Wednesday, May 12, 2010

Bit of Class Bias?

So, a few days ago, I was filling out my passport renewal form, when I was hit with a bit of a conundrum.

The main difference between applying for an American passport and a British one is that here, in America, you have to hand over your form in person at a post office so someone can verify your ID and make sure the picture you're submitting is actually of you. In England, you apply for a passport purely through the mail, and you have to have some countersign your form and picture to verify your identity.

Now, technically, I didn't have to get my form countersigned because I was renewing my passport and not applying for my first one. However, the notes say you only have to have your form and picture countersigned if 'your appearance has significantly changed since you last passport or you'd be difficult to recognize from your old passport picture'.

The information talks about if you've had 'facial reconstruction surgery' or anything else that can significantly change your looks, and while I've not changed that much, the picture in my old passport was taken when I was 16. I'm sure I'm recognizable, but I also have a lot more gray hair, a beard I didn't used to have and about an extra 50lbs. My real motivation to go to the extra trouble and getting it countersigned is that renewing my passport costs just under $250, and that's non-refundable. If they decide I look too different to my old picture, they send everything back and I have to pay again.

Given that a change in looks is purely subjective and I couldn't be sure, my attitude was: "I'm sure I could get this approved without getting it countersigned, but why take the risk?"

However, when I read the rules about who could countersign this stuff for me, I couldn't help but feel it was a little ridiculous…and I also couldn't help but feel a little offended as well.

You see, I was figuring I could go visit a notary, or get someone at my bank or go to the local police station. No. Instead it has to be 'a professional person' who's known you personally for at least two years.

I actually laughed out loud when I read the recommended professions. The first two on the list were 'Member of Parliament' (politician) and 'Lawyer'.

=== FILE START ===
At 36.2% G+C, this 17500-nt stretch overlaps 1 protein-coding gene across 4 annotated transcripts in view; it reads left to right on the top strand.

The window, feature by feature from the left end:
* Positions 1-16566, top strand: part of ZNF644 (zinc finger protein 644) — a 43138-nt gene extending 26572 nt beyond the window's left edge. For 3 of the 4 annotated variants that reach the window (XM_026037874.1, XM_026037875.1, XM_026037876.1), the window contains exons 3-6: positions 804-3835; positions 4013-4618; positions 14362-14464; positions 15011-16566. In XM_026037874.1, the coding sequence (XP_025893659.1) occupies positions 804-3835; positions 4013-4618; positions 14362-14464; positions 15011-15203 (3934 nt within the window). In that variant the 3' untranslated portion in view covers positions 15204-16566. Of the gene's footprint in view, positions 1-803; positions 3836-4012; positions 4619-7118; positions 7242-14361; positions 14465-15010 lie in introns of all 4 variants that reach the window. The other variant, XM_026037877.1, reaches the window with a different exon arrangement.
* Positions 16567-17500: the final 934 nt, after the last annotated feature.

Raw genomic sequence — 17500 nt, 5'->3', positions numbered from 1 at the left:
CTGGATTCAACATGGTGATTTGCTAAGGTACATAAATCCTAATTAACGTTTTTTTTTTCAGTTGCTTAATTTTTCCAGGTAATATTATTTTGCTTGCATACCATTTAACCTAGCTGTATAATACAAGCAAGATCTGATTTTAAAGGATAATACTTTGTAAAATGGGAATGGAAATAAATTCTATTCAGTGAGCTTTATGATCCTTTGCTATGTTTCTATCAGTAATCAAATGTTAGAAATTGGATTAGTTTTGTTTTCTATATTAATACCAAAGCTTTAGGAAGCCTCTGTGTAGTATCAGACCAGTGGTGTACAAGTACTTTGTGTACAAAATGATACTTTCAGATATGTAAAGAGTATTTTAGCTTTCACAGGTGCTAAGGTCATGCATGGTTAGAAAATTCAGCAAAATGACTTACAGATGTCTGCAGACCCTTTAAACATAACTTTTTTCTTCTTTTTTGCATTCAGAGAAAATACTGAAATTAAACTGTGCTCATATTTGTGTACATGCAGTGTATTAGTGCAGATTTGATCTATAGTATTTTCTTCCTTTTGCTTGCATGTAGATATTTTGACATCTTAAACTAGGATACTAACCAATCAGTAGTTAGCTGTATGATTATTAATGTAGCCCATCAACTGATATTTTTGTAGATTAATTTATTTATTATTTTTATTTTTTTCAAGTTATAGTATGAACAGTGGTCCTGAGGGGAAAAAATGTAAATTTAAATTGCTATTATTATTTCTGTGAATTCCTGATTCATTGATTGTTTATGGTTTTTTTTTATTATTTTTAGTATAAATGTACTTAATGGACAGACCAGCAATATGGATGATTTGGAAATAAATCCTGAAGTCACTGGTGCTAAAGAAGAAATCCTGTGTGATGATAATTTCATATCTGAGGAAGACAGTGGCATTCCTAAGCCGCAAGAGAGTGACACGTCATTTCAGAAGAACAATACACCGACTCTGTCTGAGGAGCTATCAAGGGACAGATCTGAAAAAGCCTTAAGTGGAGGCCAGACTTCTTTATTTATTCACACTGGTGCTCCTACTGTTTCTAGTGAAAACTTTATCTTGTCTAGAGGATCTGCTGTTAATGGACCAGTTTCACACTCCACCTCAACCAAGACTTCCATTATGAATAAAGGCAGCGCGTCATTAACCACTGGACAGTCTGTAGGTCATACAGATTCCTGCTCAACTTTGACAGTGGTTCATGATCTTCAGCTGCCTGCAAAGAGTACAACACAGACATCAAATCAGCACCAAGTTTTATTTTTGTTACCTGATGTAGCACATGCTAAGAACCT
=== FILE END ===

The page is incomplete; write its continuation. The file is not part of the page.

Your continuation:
Seriously, they want someone trustworthy and the first professions that come to mind are lawyers and politicians? Do these people live in the real world?

Secondly, I honestly did get a little offended because the whole list of 'acceptable professions' were all typically high-paid, middle class professions: Lawyers, Doctors, Politicians, Businessmen…

I couldn't help but think: What is it about having a high-paying job that makes you so much more trustworthy? This is just an independent third party to verify my identity. Why is the assumption that working class people are less trustworthy? Why is a Doctor's word worth more than a construction worker's? Why is an investment banker more trustworthy than a mechanic? (Given recent events, that last person's work I'd accept if a f**king banker's)

To me, at least, it's just a perfect example of the whole class-system (that supposedly doesn't exist in England any more) is still firmly in place. Money + Education = Better, more trustworthy person.

Of course, I could just be reading way too much into this…but to be honest, I don't think so.


Sunny said...

It just amazes me that they seem to think that you should just KNOW that many people in those professions.

Why would a working class person need to know judges, and lawyers, and doctors in a personal context?
Working stiffs don't usually know them unless it's in a professional capacity.


Woman atop her Soapbox said...

I think it is more an issue of accountability. Most of those people in those professions have a professional licence and if they are committing fraud, they can also lose their licence.

But why don't they include people like teachers or hairdressers who need certifications for their professions as well?

Is it a bad sign that I am on a first name basis with my lawyer?


Scratch the hostile fay said...

Welcome to America--where the red tape is longer than the spread arms o'lady liberty.

I'm not sure I'd want to use a banker...unless it was a small local bank.. Them stiffs at BoA get paid WAAAYY too much.

You'd think a notary would suffice--I mean that IS their job, and their livelihood depends on honesty. But that would make WAAAYY too much sense here.


Paulius said...

Sorry, Scratch...this has got nothing to do with America...this was a british form going to the British passport agency.

Britain has its fair share of weird red tape as well.